Varsha Aithala is a Research Fellow at the Centre for Constitutional and Legal System Reform, Azim Premji University, Bengaluru. As faculty at the University’s School of Policy and Governance, she teaches courses on ‘Philosophical Foundations of Private Law’ and ‘Legal System Reform’ in the LLM and MPG programmes. She obtained a Master’s of Corporate Law degree from the University of Cambridge and a BA LLB (Hons) degree from Nalsar University of Law, Hyderabad. Her research interests span the areas of contract law, corporate law, legal system reform, legal education and the legal profession. Prior to this, she has worked as a senior associate in the corporate practice of Samv_d: Partners, Bengaluru. She has more than ten years of extensive practice experience in corporate and commercial laws in India and the United Kingdom. She specialises in international and domestic private equity and venture capital investment transactions. She is dual qualified, as an advocate in India and solicitor in England and Wales.
Azim Premji University
Azim Premji University
Transplanting Impact? A Case Study of the Educate Girls Development Impact Bond
Through the promise of making aid Òmore transparent, stakeholder-led, and effective, the private sector is moving towards innovative financial instruments to bridge the resources gap in education, health, employment and criminal justice sectors. Impact investment through Payment for Success ('PFS') contracts is becoming popular, as Social Impact Bonds ('SIBs') or in developing economies, Development Impact Bonds ('DIBs'). The world's first DIB in the primary education space, Educate Girls DIB, was launched by UBS Optimus Foundation in 2014, with the objective of improving enrolment and retention levels of out of school girls in primary schools. After a three-year term, the project over-achieved targets: enrolment at 116% (92% of girls between 7-14 years), 61% overall student grades improved compared to the control group and 160% learning targets (8,940 learning levels) achieved in English, Mathematics and Hindi.
But this ‘quick-fix’ investment model throws up several issues. The investment structure as currently practised, is often complicated, highly technical, resource intensive and time consuming. Service providers find it difficult to understand the sophisticated outcome-based payment framework, since its approach is different from standard grants or conventional aid processes. Interventions have a narrow focus, namely, to achieve certain predetermined outcomes, using data generated in-house. Known players and established ideas have greater chance of success, ultimately resulting in longer term social costs. The interventions may replicate existing aid efforts and crowd out investment in more effective competing ideas. SIBs therefore represent an ‘ideological shift in welfare service provision’ by the State (Roy, McHugh & Sinclair, 2018). This is particularly problematic in the primary education sector, where sustainable results are difficult to achieve in the short project cycle (3-5 years) and usually require patient capital.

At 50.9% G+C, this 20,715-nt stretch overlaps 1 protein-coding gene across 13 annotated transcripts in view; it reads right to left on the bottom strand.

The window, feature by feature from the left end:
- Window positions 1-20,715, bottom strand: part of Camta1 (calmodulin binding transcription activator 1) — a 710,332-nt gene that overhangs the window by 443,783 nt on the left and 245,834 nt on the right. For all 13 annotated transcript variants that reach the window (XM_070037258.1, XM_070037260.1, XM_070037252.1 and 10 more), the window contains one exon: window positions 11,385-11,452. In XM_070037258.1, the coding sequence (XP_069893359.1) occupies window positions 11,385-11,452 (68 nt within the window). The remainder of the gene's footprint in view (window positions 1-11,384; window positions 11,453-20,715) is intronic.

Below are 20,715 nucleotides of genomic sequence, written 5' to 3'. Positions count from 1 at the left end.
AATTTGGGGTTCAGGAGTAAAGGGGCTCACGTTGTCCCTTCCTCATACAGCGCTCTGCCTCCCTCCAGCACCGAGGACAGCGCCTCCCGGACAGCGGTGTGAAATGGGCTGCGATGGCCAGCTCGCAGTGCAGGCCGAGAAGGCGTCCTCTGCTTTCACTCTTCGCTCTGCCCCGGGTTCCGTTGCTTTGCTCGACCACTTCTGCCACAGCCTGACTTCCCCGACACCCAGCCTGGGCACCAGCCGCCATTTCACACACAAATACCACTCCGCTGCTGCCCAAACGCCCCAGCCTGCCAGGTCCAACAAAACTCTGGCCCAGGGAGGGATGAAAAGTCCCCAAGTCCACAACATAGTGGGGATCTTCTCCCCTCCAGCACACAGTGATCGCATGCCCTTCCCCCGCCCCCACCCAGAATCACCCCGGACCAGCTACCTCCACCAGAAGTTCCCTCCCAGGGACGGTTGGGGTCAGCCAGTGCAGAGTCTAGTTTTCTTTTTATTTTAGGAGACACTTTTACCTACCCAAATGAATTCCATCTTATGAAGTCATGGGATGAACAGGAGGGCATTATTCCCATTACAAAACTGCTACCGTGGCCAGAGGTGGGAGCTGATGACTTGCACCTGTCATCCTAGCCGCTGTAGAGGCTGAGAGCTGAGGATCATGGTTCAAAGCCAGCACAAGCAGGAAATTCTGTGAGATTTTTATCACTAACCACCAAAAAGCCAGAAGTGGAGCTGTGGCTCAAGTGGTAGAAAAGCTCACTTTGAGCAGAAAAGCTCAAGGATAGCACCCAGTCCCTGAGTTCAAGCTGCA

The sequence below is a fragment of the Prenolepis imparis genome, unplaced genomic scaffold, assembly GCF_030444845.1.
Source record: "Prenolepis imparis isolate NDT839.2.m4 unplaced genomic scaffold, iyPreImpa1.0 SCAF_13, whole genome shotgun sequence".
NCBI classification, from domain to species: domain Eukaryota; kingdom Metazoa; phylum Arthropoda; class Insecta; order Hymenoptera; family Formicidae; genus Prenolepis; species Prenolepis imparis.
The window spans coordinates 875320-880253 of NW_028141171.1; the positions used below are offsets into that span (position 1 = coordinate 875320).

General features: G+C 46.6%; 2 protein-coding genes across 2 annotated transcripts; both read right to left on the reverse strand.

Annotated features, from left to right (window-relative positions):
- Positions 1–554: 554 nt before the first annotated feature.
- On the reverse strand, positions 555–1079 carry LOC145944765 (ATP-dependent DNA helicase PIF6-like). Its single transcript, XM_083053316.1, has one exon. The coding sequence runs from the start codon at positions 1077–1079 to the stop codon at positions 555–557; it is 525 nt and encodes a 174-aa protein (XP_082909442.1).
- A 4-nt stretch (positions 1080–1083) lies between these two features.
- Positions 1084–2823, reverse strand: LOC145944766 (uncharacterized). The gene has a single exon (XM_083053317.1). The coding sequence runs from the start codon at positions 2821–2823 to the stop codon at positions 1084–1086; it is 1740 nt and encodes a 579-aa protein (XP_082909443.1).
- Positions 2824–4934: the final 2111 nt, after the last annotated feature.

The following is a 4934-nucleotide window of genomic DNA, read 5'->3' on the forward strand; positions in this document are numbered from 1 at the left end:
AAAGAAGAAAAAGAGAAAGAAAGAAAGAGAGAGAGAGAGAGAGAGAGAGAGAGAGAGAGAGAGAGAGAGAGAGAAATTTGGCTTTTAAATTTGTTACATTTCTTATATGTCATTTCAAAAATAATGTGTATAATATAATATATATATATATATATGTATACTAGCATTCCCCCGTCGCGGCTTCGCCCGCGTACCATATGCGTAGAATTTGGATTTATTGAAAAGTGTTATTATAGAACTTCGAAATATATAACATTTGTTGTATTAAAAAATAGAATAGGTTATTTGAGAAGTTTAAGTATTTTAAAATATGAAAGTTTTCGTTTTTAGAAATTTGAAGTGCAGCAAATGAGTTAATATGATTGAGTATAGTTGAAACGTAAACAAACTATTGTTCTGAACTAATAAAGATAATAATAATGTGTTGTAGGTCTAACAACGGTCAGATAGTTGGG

The project first explores the key features of the impact investment model in the Global North (particularly, UK, Australia and US) and compares this with the experience of the South, particularly India. This is followed by a comprehensive case study on Educate Girls DIB, which reveals several issues with the investment model. Based on the interview findings and a critical analysis of the literature, the project examines the means through which this instrument can be effectively adopted in India. It concludes that while impact bonds are a critical supplement to the existing project financing methods, traditional sources such as grants, donations and development aid will continue to play a major role in investments for priority sectors like primary education, healthcare, sustainable agriculture and livelihoods, in middle income countries like India. The project adds to the significantly increasing critical literature on impact bonds (Clist & Dercon, 2014; Owen Barder et. al, 2014; Gustafsson-Wright, Gardiner & Putcha, 2015) which question blind reliance on this model as a panacea for all of the State’s development needs.”